Parliament has rejected the proposed compulsory vaccination of adults that is provided for under the Public Health (Amendment) Bill, 2021. The government had proposed under the bill that was approved on Tuesday that people who fail to comply with a requirement for vaccination would be fined up to Shs four million or serve a jail term of six months.
The Minister of Health, Dr. Jane Ruth Aceng, proposed in the bill that in the event of an occurrence or outbreak of any disease that requires vaccination or revaccination for residents, a local government council shall issue a public notice requesting all persons to undergo inspection, vaccination, and revaccination.
She proposed that a person who fails or declines to comply with the requirement commits an offense and is liable on conviction to a fine not exceeding 200 currency points, which is equivalent to four million shillings, or imprisonment not exceeding 6 months, or both.
The bill proposed the same penalty for a parent or guardian who fails to present their child for vaccination within 12 months of birth. However, while considering the Bill during a plenary chaired by the Speaker of Parliament, Anita Among, the Opposition in a minority report tabled by the Shadow Minister of Health, Dr. Timothy Batuwa, disagreed with compulsory vaccination.
Batuwa presented his minority report after Dr. Charles Ayume, the Chairperson of the Health Committee, presented his report to the House endorsed by the majority members of the committee.
“The majority committee report made a slight adjustment to this proposal and guided to having the Minister have this instruction gazetted and published in a newspaper of wide circulation.” The majority committee report agreed to insert a new Section 48A, which mandates the Minister to meet certain conditions first before requiring everyone to be compulsorily vaccinated. “We disagree with the majority committee on giving powers to the Minister to order for compulsory vaccination, the insertion of Section 48A notwithstanding,” said Batuwa.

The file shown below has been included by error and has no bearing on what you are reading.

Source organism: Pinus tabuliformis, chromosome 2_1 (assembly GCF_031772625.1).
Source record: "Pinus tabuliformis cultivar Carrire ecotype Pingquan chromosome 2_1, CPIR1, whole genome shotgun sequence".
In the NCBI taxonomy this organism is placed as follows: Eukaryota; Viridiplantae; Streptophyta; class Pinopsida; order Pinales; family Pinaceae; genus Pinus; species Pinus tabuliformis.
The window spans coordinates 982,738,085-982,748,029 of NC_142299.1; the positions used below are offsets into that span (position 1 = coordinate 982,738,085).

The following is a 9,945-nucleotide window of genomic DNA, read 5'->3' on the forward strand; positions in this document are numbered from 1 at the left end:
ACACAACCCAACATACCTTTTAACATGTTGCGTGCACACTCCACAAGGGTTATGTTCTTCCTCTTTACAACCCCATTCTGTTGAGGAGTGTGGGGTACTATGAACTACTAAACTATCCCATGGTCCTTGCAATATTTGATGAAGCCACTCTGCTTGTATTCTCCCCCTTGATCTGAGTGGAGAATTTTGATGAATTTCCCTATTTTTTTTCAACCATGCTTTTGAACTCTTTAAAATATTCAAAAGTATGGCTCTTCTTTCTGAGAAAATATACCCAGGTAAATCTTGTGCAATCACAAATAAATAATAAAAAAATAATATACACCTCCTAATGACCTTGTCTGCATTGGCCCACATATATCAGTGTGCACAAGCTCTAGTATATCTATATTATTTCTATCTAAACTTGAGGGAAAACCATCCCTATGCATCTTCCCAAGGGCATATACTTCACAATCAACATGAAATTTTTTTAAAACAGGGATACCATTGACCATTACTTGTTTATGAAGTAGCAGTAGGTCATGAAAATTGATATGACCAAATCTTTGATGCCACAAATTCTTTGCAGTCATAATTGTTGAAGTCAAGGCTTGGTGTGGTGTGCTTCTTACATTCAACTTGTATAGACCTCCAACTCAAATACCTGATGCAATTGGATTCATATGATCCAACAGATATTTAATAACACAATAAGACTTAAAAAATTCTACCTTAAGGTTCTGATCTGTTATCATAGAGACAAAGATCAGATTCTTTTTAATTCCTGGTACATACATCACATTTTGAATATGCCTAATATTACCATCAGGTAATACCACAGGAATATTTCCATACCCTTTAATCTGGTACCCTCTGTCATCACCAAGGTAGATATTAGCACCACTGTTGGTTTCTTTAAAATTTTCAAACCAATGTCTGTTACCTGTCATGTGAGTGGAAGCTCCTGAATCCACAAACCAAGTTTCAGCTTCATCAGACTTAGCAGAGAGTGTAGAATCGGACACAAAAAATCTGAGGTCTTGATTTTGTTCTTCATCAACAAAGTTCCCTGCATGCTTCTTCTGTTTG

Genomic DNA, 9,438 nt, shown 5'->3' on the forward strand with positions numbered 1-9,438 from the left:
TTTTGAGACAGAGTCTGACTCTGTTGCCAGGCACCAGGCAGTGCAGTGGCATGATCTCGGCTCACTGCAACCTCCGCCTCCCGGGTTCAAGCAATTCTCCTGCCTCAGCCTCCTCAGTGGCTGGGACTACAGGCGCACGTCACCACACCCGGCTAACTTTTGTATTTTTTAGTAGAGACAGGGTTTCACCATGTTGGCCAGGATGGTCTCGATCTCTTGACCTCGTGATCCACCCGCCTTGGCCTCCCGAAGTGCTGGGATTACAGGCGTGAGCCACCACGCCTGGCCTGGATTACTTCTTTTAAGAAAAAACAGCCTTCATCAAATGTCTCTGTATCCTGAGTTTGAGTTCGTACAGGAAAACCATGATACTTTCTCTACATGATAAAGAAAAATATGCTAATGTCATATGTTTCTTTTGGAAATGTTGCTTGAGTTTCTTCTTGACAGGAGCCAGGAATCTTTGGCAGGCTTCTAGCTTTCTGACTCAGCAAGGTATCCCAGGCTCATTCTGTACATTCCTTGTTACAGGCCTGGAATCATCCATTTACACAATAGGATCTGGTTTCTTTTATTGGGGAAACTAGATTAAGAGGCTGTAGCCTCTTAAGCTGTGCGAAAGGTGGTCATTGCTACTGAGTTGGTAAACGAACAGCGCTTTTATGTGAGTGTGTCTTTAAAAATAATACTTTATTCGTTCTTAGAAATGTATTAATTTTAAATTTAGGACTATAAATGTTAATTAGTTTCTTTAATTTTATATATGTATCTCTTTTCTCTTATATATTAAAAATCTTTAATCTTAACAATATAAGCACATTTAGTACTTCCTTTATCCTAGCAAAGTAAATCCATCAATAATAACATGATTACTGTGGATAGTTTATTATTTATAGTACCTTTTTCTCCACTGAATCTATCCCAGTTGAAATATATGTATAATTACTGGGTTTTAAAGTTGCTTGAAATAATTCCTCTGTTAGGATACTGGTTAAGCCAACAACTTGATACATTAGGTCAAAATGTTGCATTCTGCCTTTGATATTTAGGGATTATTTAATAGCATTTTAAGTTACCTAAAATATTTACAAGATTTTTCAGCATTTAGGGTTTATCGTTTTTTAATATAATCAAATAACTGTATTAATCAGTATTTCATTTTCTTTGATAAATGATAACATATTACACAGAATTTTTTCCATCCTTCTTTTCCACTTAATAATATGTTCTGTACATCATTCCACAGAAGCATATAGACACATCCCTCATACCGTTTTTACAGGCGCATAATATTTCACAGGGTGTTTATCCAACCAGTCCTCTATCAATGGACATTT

The Jinja South Division West MP recommended that the proposed amendment be modified to subject the Minister’s statutory order for compulsory vaccination to parliamentary approval.
In his report, Ayume recommended that the Minister not require any person to be vaccinated or revaccinated unless the vaccine to be administered is approved by Cabinet to be safe for the health of the person required to be vaccinated or revaccinated.
The other condition fronted by Ayume is a statutory instrument issued by the Minister with detailed information indicating the eligible and ineligible persons, health risks, and benefits of the vaccine so required to be administered, among others.
The other conditions were that the Minister should have a statutory instrument establishing the vaccine adverse effect reporting and management system.
The Speaker of Parliament, Anita Among, asked Dr. Aceng whether she was aware that a section of countries have already outlawed compulsory vaccination of people. The Minister responded in the affirmative, saying that the vaccination would not be mandatory but regulations would be issued.
After this consensus before the MPs would vote on each clause in the Bill, the Minister changed her mind later during the committee stage of the whole House, saying that vaccination for all should be upheld in the Bill.
This did not go down well with a section of MPs who said that they would not be part of a process endorsing compulsory vaccination. “We have built consensus that we don’t accept a blanket compulsory vaccination.” May be we first stand over this issue, “Jessica Ababiku, the Adjumani Woman MP, said.”
Connie Galiwango, the Mbale City Woman MP, said that compulsory vaccination would put citizens at risk and that she could not be part of it.
Sarah Opendi, Tororo Woman MP, said that Parliament needs to be careful not to infringe on the rights of Ugandans while considering the Bill.
Odur Jonathan, the Erute South MP, then proposed that the proposed penalty by the government on anti-vaxxers be deleted, and Minister Aceng conceded.
The bill amends the Public Health Act to repeal the obsolete provisions, revise the fines for offenses committed under the Act, and repeal the Venereal Diseases Act and the Immunization Act of 2017, among others.
Its tabling before Parliament followed a notification in December 2021 by Health Minister Aceng that she would table a proposed law on public health to provide for mandatory vaccination, the wearing of masks and others.